- a silly little bit of sponge and/or folded up kitchen paper towel for cleaning the brush (a square sponge should be just the ticket)
To get the lid to snap closed on each side with the mixing dish inside, I’ll have to swap in slightly less tall Schmincke pans like the ones in the top row. For now, I don’t mind using a hair tie to make sure it stays closed. That also conveniently holds the water brush.
Although Stillman & Birn sketchbooks were recommended–for good paper and for a reputation for being able to open flat or even bend back without a problem–and the pocket size is just right to go along with a mini-palette, the Delta sketchbook cracked and ripped at the gluing between signatures as soon as I opened to the page, as you can see below. I still have have an unused Stillman & Birn Alpha pocket sketchbook, which I’ll at least give a try, but unless the Alpha books are constructed differently, a brand that can’t withstand sketching on the couch is a fail for sketching on the go.
Good thing I have three drawers full of blank or nearly blank sketchbooks to try….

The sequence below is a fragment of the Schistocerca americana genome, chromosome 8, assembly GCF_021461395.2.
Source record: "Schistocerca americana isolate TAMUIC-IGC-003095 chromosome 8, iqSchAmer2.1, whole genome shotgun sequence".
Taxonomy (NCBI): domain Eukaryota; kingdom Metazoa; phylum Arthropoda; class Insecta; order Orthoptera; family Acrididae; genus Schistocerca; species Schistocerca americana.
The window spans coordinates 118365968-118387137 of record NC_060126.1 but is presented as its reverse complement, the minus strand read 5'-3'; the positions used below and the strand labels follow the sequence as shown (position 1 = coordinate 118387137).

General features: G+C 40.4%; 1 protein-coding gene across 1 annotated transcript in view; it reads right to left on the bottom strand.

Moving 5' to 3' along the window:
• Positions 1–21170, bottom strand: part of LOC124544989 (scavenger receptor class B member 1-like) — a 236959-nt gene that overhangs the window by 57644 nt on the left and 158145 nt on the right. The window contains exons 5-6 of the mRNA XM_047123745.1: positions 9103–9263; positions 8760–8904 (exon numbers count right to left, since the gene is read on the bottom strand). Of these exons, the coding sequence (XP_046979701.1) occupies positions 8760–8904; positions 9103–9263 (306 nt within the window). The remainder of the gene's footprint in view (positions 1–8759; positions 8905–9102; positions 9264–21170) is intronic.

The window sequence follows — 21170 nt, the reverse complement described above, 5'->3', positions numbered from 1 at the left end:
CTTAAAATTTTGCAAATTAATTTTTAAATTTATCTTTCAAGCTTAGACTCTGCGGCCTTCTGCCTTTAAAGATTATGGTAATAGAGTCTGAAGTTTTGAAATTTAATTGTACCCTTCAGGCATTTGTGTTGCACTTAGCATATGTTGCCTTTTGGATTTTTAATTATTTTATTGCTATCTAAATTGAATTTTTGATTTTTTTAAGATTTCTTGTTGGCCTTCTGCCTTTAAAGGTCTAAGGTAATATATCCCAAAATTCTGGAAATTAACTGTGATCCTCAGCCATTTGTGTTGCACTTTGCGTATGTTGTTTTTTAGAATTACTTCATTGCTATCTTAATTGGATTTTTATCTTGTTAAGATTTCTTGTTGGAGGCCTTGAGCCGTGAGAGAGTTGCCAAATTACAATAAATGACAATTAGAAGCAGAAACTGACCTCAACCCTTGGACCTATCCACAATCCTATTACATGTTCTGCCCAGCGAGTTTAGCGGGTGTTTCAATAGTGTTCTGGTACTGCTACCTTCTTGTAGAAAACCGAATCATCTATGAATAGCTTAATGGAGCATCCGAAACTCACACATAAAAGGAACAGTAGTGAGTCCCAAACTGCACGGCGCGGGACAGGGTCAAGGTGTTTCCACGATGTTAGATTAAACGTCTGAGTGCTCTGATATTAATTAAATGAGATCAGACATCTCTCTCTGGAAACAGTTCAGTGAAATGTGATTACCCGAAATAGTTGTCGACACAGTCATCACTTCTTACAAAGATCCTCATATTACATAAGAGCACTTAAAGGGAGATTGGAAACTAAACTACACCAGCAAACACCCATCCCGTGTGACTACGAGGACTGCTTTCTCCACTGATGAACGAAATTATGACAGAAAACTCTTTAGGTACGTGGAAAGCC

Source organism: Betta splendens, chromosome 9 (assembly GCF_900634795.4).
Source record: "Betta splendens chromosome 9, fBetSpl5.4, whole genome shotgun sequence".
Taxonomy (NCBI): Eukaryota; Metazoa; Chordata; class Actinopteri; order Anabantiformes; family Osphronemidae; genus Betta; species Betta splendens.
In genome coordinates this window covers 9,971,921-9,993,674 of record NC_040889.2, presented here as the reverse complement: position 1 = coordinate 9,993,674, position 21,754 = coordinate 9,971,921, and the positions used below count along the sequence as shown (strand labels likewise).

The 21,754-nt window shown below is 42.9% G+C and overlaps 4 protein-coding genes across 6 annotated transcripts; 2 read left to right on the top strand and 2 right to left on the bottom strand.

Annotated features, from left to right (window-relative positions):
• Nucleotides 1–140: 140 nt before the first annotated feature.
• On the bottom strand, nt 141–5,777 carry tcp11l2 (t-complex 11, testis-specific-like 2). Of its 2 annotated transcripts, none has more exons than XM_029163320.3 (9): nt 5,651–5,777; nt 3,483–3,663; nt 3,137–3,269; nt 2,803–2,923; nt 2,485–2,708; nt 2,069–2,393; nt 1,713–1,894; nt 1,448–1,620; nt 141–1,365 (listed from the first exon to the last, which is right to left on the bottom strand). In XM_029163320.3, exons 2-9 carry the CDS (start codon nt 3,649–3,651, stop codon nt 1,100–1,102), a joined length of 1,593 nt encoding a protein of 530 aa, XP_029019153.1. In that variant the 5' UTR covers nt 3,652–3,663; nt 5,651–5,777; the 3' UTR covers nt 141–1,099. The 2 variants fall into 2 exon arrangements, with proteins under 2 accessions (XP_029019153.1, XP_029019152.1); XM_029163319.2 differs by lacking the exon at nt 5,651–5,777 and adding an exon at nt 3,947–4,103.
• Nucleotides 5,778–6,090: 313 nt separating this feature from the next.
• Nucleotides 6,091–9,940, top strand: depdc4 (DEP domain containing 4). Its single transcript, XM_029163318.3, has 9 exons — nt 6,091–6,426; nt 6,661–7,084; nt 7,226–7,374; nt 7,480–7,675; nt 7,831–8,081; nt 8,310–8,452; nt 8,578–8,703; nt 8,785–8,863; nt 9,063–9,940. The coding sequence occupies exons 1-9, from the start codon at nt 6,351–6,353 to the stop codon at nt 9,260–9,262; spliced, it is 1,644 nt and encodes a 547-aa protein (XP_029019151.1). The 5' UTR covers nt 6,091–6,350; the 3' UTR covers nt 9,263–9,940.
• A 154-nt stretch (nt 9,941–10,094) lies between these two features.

Therefore, I have a lot of empty sketchbooks. Many of them are made for watercolour, which I used to do a whole lot more of than line art but have kinda sorta forgotten how to do now. As it happens, I have a lot of watercolour paints. Last week/month/year I went to the art store for comicking supplies and saw there was a 50%-off inventory-clearance sale (old-formula-pigment Quinacridone yellow to be had for less than the day’s coffee and morning cinnamon danish? I mean, who can say no to old-formula-pigment Quinacrindone yellow, amirite). But I realised that if I bought it, that too would go in the drawer with the supplies that aren’t used up because I’m always, always afraid to DO ART WRONG.
So, to get past this, I assigned the sketchbooks a purpose: In January, once a day, I’ll do variations of a subject in each of several sketchbooks; and not as an end in itself, not trying to do the Arting right, but to a technical and practical use–to determine the paper that best suits investing in more of the same. For the time when I might want to do a real sketch journal or go out for some for reals urban sketching or really use those fancy-palette watercolours in the way they deserve. It’s not that I’m messing up sketchbook pages so they won’t be inspiring carnets for others to see. This is specifically the task of figuring out which paper I like best. I’m trying spiral bound pads, and those economy watercolour paper blocks that are glued down on the sides and give you mad deep papercuts when you loosen a sheet, and softcover sketchbooks that come several to the shrink-wrapped package, and hardbound journals like what those urban sketchers use, and if the art is so-so–or so, so bad–so what. That’s not what this is for. This purpose does not include “BE PERFECT” anywhere in the description.